warning /BootFeaturesInstaller/i
warning /error.*karaf/i

#flag as warnings all the DELETE TEMPORAL files from Karaf at end of transformation
warning /Unable to delete karaf directory/i
warning /Unable to delete directory/i

#Special Case, due to a minor ERROR of metadata Step
warning /Target key.*is not defined in/i
warning /Source step.*is not available in/i

# match line with 'error', case-insensitive
error /(?i)error/
error /Unexpected error/

Note: PDI v6 to v7 has problems running jobs shortly after each other because of a Karaf bug. There is a workaround, however, using a Karak flag (-Dpentaho.karaf.root.transient=true).

Once this job/item runs, you get a matrix like the one shown below to highlight what failed:

And here some additional info:

Note: You can export the whole job configuration by adding at the end of the URL config.xml. Save this then to a file. This file can then be imported (into another Jenkins server in example) via a command line utility. To see how this is working go to Manage > Jenkins CLI and look for COMMAND create-job - click on the link to get details on how to execute the command.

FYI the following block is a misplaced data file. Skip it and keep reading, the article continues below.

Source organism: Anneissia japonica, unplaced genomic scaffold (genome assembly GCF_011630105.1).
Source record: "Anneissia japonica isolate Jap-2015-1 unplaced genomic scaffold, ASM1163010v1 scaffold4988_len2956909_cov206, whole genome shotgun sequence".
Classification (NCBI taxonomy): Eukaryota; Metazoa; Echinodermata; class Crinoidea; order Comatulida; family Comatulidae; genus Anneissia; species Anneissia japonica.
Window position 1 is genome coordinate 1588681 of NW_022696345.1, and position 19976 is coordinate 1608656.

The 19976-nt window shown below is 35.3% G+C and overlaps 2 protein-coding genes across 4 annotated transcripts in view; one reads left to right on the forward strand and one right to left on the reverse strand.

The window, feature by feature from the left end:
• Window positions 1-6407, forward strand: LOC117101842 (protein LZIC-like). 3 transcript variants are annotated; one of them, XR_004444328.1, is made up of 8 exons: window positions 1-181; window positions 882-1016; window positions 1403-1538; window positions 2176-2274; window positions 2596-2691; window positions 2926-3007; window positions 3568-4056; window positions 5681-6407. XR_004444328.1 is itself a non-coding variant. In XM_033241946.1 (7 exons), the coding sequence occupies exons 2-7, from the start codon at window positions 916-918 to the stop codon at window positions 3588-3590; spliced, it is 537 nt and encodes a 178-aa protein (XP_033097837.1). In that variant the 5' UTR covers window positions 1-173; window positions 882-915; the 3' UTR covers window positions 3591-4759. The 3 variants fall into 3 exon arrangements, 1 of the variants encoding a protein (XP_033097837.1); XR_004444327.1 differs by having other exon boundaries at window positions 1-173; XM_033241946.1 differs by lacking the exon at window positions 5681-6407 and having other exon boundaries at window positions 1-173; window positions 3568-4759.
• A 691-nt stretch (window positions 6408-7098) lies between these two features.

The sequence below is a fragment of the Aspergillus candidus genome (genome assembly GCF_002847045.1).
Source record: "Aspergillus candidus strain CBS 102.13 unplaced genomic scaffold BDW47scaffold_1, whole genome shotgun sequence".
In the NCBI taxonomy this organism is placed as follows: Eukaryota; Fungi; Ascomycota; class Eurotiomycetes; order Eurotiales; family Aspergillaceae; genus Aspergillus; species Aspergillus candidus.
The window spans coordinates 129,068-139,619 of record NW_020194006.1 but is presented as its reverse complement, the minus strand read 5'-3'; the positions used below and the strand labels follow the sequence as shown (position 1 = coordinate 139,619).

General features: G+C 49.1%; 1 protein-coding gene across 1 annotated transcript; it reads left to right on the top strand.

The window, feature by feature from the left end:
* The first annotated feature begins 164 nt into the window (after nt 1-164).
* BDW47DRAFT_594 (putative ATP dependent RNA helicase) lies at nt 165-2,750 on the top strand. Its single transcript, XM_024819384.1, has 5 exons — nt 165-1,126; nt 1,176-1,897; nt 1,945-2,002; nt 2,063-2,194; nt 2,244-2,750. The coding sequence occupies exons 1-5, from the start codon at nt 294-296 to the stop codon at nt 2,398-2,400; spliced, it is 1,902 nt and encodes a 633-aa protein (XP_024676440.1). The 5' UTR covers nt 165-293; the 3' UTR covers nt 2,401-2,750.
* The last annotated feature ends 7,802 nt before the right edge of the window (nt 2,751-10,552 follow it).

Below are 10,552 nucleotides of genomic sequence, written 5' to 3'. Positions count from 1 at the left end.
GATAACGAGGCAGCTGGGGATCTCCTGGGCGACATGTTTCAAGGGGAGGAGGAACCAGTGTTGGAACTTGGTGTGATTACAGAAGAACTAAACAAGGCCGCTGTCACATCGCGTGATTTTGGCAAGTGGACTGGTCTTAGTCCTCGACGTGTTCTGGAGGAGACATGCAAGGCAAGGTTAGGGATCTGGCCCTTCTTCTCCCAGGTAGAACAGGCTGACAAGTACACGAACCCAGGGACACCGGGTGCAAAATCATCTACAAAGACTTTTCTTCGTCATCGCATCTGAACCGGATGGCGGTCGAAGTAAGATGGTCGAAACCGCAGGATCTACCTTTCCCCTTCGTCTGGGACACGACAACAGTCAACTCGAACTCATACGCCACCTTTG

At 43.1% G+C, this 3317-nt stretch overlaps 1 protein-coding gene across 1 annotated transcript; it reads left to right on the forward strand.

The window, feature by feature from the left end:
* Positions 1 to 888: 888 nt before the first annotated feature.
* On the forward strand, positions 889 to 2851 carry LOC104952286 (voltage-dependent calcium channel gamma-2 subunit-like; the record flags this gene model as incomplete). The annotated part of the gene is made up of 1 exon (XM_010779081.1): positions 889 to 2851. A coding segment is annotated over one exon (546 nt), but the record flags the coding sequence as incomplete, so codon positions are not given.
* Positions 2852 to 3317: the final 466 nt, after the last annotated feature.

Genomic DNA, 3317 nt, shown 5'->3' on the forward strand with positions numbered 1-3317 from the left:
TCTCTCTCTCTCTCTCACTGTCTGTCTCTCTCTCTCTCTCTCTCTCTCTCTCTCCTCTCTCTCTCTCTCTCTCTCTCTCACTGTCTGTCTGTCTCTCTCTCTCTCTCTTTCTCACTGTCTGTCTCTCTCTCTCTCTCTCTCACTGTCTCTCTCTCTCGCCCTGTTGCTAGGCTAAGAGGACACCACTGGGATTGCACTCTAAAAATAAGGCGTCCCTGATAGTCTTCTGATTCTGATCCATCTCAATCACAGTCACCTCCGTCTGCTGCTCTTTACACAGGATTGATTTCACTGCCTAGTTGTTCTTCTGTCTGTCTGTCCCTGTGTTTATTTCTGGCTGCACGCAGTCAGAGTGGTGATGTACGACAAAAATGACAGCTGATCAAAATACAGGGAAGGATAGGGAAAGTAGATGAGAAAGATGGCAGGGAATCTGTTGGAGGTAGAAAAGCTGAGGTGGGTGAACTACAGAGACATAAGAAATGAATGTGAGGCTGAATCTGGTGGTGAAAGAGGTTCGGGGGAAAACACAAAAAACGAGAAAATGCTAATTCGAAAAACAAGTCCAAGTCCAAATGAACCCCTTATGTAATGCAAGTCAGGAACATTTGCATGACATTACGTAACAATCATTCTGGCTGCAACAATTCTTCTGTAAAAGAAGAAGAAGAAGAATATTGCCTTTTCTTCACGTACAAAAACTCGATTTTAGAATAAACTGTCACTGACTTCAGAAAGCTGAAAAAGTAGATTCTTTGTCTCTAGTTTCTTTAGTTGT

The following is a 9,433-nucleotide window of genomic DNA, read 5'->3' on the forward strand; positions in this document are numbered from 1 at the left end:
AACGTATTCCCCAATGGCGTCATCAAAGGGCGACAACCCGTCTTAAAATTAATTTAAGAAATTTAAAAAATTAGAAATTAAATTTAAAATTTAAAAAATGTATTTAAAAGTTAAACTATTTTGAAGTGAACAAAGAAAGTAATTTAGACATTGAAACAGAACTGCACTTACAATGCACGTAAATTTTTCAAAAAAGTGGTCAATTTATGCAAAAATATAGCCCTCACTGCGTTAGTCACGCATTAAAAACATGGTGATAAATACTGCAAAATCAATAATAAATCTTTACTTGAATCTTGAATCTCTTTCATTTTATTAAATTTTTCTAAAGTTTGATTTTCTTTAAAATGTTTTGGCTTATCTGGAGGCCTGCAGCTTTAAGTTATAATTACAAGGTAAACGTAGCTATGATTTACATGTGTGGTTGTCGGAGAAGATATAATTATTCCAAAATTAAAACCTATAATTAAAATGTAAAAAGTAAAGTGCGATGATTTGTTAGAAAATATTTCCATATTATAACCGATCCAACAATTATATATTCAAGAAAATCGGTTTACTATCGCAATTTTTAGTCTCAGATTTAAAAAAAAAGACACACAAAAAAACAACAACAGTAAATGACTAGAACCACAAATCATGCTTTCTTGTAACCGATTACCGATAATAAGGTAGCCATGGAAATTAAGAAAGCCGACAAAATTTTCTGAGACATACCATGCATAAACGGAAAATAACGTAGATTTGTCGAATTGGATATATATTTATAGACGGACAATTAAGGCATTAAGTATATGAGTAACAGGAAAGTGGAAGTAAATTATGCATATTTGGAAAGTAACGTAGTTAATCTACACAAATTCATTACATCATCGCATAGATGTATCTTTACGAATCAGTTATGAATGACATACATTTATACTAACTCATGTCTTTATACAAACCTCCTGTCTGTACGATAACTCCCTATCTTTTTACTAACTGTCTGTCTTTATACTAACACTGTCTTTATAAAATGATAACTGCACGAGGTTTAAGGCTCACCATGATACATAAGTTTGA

For this to work we must first change the config.xml (see here for details) and then restart the server.

In our case the config file should be located in:


Set useSecurity to false and comment out the authorizationStrategy block. Not recommended for production environments!

Restart Tomcat.

java -jar jenkins-cli.jar -s http://localhost:8080/jenkins/ create-job <NAME>

# example
cd webapps/jenkins/WEB-INF/
# upload job specification
cat ~/Downloads/AlexImplementationJob.xml | java -jar jenkins-cli.jar -s http://localhost:8080/jenkins/ create-job AlexImplementationJob